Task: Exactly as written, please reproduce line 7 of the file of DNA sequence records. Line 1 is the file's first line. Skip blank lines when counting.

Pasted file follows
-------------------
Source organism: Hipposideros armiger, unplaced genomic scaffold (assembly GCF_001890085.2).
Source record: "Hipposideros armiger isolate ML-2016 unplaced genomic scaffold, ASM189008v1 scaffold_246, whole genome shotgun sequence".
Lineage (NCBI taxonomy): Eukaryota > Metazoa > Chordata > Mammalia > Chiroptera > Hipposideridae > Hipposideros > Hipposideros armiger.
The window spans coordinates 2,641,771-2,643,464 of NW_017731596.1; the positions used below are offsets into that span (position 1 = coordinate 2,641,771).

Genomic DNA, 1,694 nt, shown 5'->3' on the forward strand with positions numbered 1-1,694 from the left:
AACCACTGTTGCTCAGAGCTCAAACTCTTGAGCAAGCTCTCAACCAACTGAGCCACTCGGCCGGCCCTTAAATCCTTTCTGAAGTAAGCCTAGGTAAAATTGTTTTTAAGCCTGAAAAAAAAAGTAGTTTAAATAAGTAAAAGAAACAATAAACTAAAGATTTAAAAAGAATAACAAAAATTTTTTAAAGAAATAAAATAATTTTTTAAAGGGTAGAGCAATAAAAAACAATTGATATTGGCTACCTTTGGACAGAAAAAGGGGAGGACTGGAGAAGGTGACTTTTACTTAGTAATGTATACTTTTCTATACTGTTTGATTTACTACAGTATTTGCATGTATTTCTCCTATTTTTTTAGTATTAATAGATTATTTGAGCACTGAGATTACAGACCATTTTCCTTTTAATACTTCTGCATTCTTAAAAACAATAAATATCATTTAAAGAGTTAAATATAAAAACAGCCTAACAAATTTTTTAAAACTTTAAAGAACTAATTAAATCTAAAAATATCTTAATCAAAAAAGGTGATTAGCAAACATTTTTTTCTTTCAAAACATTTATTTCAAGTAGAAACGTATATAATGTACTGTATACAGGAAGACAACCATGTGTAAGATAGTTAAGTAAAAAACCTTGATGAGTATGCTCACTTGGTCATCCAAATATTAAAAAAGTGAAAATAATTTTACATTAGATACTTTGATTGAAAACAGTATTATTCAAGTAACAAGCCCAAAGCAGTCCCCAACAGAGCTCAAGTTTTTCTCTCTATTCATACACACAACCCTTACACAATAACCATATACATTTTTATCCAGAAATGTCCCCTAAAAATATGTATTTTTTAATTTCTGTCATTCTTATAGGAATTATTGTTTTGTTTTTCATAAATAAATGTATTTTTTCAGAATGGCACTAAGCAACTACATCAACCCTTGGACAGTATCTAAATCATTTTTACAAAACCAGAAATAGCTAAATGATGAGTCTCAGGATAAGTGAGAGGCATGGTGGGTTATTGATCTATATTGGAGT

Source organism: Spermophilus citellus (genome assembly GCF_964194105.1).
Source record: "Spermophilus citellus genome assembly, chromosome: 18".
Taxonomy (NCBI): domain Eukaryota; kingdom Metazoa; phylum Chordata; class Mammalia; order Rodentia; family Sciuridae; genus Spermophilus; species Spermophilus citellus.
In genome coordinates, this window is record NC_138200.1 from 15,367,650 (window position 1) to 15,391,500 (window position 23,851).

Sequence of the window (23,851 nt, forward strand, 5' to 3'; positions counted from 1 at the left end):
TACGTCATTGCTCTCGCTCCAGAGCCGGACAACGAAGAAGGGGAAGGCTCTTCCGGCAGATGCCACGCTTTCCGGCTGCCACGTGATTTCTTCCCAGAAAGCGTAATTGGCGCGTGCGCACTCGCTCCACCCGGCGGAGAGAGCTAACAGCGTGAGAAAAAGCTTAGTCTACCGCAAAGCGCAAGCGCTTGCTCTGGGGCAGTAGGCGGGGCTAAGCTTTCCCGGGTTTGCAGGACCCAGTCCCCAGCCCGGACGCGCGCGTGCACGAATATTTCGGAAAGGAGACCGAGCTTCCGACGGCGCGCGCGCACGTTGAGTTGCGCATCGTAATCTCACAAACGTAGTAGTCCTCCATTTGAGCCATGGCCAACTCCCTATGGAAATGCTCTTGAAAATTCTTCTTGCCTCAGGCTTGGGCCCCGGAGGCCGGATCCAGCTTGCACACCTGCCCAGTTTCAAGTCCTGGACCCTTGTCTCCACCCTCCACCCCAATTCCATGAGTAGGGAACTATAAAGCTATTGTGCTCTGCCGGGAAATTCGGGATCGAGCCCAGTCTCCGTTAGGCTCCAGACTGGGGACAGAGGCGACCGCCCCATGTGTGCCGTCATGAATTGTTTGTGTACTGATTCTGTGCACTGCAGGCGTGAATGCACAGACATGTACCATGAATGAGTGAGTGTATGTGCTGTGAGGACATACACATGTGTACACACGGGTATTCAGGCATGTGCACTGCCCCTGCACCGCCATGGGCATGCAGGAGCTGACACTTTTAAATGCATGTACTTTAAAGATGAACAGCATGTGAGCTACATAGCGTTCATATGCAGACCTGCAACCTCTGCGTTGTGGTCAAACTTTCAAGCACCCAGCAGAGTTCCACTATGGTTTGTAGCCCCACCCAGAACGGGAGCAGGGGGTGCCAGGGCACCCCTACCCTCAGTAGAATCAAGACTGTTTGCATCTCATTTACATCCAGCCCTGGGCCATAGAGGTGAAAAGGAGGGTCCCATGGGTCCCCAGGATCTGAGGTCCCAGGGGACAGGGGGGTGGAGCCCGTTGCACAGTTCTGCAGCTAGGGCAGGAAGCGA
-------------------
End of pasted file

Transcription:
Source organism: Spermophilus citellus (genome assembly GCF_964194105.1).